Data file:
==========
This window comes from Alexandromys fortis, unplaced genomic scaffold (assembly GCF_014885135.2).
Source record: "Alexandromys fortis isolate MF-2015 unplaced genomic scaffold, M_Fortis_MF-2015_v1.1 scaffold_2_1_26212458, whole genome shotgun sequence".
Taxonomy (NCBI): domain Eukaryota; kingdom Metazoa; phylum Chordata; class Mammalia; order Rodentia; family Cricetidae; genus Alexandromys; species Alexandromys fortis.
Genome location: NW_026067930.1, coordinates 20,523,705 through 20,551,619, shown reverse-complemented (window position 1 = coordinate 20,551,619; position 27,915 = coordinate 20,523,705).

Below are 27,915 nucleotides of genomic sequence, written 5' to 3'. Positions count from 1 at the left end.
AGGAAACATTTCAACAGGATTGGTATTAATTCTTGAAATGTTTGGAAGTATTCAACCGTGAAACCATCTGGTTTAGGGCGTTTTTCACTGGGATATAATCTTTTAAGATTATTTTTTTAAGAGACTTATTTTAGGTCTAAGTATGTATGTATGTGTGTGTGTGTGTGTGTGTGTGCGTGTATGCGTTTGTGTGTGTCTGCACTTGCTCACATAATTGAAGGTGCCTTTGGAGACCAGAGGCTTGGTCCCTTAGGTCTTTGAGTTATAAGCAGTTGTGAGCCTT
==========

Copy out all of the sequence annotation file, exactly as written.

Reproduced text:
This window comes from Alexandromys fortis, unplaced genomic scaffold (assembly GCF_014885135.2).
Source record: "Alexandromys fortis isolate MF-2015 unplaced genomic scaffold, M_Fortis_MF-2015_v1.1 scaffold_2_1_26212458, whole genome shotgun sequence".
Taxonomy (NCBI): domain Eukaryota; kingdom Metazoa; phylum Chordata; class Mammalia; order Rodentia; family Cricetidae; genus Alexandromys; species Alexandromys fortis.
Genome location: NW_026067930.1, coordinates 20,523,705 through 20,551,619, shown reverse-complemented (window position 1 = coordinate 20,551,619; position 27,915 = coordinate 20,523,705).

Below are 27,915 nucleotides of genomic sequence, written 5' to 3'. Positions count from 1 at the left end.
AGGAAACATTTCAACAGGATTGGTATTAATTCTTGAAATGTTTGGAAGTATTCAACCGTGAAACCATCTGGTTTAGGGCGTTTTTCACTGGGATATAATCTTTTAAGATTATTTTTTTAAGAGACTTATTTTAGGTCTAAGTATGTATGTATGTGTGTGTGTGTGTGTGTGTGTGCGTGTATGCGTTTGTGTGTGTCTGCACTTGCTCACATAATTGAAGGTGCCTTTGGAGACCAGAGGCTTGGTCCCTTAGGTCTTTGAGTTATAAGCAGTTGTGAGCCTT